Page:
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IRS.gov Website
Rev. date: 2/13/2017


Interest Received

Tax Topic 403
rule
Most interest that you either receive or is credited to an account that you can withdraw without penalty is taxable income in the year it becomes available to you. However, some interest you receive may be tax-exempt. You should receive Copy B of Form 1099-INT or Form 1099-OID, generally with respect to payments of interest of $10 or more showing the taxable interest (including OID). You should receive Copy B of Form 1099-INT with respect to payments of tax-exempt interest of $10 or more, showing the reportable tax-exempt interest. You must include all taxable interest in your income on your federal income tax return, even if you don't receive a Form 1099-INT or 1099-OID. You must give the payer of interest income your correct taxpayer identification number; otherwise, you may be subject to a penalty and backup withholding. Refer to Tax Topic 307 for information on backup withholding.


Examples of Taxable Interest

rule


Examples of Nontaxable or Excludable Interest

rule


Original Issue Discount Instruments

rule
If a bond, note or other debt instrument was originally issued at a discount, part of the original issue discount may have to be included in income each year as interest. Refer to Publication 550 or Publication 1212, Guide to Original Issue Discount (OID) Instruments for more information on original issue discount. You should receive a Form 1099-OID, Original Issue Discount, or a similar statement from each payer of taxable original issue discount of $10 or more, showing the amount you should report.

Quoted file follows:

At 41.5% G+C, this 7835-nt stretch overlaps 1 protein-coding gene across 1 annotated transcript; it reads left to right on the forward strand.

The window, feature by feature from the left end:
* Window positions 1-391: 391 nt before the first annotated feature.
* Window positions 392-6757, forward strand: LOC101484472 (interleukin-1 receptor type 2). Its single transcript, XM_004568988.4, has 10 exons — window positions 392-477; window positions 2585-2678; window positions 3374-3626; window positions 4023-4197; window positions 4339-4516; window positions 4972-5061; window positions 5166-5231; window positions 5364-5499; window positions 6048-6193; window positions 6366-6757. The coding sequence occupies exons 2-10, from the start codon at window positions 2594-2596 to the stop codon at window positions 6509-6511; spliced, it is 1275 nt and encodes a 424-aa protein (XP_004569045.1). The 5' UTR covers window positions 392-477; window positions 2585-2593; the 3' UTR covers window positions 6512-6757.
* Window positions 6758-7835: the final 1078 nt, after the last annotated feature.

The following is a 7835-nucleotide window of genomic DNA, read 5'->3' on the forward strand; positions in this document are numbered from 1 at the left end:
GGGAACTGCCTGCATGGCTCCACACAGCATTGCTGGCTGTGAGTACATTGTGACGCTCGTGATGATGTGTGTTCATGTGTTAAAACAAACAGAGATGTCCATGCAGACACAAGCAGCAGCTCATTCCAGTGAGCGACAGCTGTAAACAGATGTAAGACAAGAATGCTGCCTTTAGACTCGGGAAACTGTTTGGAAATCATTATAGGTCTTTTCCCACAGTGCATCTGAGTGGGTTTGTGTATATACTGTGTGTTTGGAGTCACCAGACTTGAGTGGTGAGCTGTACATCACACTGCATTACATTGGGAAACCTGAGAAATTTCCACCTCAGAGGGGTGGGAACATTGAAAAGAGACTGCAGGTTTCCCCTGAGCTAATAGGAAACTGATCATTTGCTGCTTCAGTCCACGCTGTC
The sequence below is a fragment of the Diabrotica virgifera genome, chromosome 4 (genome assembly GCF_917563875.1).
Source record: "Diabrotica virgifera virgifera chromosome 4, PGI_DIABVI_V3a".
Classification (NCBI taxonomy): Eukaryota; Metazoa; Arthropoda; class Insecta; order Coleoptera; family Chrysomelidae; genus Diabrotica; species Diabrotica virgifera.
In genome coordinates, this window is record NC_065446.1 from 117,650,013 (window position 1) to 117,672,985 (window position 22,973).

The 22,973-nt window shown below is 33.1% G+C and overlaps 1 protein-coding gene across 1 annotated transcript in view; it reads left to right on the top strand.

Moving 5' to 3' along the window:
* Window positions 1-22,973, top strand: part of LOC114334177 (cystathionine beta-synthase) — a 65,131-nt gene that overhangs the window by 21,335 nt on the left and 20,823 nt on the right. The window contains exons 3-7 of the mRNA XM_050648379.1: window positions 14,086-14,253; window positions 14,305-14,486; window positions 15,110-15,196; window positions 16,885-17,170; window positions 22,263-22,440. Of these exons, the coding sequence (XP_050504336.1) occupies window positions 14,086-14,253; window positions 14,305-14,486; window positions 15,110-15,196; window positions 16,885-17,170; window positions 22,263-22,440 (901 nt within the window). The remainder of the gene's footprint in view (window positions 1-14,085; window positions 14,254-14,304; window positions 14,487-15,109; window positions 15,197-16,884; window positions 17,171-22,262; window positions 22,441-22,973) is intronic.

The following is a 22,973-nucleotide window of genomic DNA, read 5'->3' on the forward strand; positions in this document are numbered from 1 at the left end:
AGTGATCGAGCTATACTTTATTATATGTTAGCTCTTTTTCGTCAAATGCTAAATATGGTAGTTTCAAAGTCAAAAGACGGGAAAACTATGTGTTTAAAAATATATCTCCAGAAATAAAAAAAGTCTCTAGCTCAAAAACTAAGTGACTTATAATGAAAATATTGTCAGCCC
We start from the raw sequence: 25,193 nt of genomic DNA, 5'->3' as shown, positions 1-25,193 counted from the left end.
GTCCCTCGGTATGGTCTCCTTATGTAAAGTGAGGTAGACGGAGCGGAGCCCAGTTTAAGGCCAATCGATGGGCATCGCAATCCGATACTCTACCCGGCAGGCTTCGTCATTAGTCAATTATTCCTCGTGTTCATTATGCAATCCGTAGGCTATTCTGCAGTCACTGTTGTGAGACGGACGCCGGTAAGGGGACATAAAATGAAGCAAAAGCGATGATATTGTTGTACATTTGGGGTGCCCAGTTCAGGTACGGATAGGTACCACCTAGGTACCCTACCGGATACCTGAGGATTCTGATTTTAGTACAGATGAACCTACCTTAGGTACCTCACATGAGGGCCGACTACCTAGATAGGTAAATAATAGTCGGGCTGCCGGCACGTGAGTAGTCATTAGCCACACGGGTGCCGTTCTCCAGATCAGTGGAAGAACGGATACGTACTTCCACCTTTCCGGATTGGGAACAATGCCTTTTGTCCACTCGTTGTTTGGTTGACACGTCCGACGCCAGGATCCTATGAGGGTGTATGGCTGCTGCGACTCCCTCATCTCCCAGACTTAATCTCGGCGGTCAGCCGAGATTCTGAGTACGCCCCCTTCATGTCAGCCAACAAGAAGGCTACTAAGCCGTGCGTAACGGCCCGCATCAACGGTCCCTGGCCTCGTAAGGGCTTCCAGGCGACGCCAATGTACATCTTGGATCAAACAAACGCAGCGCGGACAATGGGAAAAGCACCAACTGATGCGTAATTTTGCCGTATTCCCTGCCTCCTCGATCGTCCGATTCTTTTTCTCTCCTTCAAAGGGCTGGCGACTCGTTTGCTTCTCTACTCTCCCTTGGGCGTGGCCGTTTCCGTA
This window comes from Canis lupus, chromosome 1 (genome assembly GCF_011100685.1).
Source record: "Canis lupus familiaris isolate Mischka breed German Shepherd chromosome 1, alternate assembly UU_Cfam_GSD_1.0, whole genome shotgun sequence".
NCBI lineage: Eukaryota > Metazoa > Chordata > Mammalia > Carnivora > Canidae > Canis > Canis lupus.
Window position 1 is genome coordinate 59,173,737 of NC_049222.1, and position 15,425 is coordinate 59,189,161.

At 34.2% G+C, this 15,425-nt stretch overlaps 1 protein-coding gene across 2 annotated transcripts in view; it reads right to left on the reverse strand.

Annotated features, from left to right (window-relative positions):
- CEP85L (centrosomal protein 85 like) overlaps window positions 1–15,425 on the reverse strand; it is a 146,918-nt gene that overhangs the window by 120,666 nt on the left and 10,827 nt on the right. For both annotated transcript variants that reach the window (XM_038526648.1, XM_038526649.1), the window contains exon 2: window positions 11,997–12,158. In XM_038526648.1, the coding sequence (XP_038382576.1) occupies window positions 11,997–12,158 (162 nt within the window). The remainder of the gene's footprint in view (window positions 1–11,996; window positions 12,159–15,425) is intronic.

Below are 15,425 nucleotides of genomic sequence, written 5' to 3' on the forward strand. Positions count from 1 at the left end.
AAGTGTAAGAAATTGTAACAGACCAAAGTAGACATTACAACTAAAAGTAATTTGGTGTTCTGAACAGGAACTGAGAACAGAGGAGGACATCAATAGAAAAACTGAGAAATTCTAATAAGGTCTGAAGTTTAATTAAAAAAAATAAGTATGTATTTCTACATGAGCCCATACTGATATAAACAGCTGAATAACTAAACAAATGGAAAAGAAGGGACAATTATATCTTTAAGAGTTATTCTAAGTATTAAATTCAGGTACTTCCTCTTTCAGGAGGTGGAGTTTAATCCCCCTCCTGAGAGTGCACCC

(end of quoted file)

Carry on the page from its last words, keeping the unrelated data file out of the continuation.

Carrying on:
Nominee Recipient

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There are times when you may receive a Form 1099 for interest in your name that actually belongs to someone else. In this case, the IRS considers you a nominee recipient. If you received a Form 1099-INT, Interest Income, that includes an amount you received as a nominee for the real owner:


Additional Information

rule
If you receive taxable interest, you may have to pay estimated tax. For more information, see Estimated Taxes and Do You Have to Pay Estimated Tax? For more information on interest income, refer to Publication 550.